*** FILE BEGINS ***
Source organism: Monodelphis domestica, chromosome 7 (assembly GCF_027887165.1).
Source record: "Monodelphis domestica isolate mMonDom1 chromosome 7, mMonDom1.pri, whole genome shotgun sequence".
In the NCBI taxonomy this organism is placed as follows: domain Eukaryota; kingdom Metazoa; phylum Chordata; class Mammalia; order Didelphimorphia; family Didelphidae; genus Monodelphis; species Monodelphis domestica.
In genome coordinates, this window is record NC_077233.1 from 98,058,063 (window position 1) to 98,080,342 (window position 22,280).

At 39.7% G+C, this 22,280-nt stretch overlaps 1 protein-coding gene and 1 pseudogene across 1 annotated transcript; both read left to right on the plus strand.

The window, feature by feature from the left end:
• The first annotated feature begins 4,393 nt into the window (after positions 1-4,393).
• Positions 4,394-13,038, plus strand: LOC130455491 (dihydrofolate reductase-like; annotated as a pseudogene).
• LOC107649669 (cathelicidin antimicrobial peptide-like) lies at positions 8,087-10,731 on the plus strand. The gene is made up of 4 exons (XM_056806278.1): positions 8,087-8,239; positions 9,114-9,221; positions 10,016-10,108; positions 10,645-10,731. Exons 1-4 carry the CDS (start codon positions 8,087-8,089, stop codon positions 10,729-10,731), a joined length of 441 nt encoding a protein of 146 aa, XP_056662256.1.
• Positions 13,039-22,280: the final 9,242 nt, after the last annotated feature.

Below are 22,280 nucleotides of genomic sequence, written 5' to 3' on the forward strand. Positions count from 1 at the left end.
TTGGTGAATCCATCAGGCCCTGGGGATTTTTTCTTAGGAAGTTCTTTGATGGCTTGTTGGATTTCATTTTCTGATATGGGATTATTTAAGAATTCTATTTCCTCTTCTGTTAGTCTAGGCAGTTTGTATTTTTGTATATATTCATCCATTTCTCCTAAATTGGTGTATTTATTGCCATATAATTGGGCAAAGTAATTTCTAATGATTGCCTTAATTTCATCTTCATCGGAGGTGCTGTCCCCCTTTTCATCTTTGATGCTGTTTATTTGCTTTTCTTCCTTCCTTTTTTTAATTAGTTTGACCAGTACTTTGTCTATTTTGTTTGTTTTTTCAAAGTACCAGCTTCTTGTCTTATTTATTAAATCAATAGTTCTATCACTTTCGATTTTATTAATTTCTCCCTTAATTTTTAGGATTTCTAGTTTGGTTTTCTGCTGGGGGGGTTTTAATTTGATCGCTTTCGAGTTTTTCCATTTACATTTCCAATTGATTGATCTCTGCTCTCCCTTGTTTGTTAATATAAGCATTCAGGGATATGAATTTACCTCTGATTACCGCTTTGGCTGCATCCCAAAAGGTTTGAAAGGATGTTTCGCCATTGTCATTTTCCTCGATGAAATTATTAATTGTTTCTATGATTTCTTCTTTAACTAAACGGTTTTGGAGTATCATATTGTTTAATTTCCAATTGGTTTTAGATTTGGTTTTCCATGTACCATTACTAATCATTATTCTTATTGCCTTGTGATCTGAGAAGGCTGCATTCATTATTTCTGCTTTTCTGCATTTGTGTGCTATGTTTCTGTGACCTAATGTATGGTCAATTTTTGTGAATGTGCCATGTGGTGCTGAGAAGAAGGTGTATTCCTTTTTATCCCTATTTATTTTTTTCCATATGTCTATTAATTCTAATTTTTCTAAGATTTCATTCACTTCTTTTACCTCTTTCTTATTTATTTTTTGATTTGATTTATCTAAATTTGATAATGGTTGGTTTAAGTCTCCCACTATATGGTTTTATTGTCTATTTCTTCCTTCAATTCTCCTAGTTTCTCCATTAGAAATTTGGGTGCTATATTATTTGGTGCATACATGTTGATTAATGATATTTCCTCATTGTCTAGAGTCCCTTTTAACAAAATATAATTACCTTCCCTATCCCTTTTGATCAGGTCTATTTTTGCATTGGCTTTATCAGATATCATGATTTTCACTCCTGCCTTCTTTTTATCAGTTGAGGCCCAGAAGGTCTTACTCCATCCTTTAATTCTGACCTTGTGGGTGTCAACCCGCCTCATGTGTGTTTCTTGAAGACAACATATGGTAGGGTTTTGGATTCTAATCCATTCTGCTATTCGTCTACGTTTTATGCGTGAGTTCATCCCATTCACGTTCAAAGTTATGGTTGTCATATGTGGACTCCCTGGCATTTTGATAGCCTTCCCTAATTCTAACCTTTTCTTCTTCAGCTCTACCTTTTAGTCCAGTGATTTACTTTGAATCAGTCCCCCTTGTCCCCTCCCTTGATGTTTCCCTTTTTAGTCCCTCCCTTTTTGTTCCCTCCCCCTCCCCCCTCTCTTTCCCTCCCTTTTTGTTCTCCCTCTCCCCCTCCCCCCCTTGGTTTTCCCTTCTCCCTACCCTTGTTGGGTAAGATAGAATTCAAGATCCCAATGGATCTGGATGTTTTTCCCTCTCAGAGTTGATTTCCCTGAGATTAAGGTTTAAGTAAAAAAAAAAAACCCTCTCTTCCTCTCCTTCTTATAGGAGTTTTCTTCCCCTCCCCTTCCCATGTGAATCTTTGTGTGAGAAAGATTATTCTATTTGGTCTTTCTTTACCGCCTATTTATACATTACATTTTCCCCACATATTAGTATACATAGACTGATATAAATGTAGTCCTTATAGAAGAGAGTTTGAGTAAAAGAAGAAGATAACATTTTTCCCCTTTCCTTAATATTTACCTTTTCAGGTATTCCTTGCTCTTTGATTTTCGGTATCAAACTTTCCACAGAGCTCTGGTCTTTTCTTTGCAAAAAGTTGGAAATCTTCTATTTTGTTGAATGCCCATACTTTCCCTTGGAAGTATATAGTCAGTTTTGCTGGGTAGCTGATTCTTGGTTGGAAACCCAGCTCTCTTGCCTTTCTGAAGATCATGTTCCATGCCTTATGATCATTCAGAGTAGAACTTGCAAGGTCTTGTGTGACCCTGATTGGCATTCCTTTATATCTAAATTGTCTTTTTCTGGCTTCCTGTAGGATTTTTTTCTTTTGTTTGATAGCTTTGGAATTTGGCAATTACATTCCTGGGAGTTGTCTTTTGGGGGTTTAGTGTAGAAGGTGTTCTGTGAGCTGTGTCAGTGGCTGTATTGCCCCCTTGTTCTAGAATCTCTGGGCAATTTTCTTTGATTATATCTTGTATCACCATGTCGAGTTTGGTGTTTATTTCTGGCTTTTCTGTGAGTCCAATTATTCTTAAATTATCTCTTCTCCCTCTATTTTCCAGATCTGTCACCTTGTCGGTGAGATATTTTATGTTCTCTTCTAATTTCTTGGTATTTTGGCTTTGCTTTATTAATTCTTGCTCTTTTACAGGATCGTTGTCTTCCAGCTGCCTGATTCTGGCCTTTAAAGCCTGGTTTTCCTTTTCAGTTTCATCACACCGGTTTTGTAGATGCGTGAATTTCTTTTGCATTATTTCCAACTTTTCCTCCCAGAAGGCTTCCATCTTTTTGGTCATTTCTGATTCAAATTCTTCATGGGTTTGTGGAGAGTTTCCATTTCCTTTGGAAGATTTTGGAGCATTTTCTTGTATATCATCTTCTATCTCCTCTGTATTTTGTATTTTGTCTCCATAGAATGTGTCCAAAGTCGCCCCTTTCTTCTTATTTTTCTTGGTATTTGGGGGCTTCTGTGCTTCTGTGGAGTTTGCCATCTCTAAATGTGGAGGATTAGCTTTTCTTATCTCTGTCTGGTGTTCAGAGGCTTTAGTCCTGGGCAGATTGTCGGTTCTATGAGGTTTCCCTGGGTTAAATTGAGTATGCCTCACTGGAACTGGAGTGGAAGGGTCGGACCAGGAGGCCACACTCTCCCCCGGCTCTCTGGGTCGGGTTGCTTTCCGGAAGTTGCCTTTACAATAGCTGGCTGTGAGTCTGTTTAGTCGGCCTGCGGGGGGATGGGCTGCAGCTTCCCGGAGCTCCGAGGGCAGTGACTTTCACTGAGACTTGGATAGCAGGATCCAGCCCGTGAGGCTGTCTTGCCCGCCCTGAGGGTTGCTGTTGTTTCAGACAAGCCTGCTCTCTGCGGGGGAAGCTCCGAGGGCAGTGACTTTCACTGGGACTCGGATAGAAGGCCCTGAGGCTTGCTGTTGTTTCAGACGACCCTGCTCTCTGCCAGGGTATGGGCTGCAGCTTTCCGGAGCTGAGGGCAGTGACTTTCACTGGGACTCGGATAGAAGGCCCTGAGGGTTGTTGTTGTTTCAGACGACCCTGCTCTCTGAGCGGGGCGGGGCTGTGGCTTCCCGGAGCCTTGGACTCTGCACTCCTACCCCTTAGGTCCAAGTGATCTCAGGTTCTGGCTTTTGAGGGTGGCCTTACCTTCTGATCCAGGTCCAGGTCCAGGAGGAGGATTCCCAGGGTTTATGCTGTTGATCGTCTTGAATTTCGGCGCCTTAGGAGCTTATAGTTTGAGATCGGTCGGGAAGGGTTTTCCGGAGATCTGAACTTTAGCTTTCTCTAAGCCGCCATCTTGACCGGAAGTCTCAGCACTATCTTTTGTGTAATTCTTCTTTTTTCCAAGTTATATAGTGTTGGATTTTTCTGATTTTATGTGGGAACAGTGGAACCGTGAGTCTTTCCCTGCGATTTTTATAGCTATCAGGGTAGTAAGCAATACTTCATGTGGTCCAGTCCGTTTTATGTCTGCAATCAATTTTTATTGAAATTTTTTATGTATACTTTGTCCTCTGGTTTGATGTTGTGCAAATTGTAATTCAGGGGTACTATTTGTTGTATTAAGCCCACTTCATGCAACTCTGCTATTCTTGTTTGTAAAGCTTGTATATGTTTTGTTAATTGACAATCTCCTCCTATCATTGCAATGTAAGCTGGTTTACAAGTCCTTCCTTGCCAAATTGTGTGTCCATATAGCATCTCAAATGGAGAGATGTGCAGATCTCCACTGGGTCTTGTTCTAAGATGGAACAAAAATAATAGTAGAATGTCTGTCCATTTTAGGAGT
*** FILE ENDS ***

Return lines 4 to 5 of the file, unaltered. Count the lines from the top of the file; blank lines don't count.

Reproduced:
In genome coordinates, this window is record NC_077233.1 from 98,058,063 (window position 1) to 98,080,342 (window position 22,280).

At 39.7% G+C, this 22,280-nt stretch overlaps 1 protein-coding gene and 1 pseudogene across 1 annotated transcript; both read left to right on the plus strand.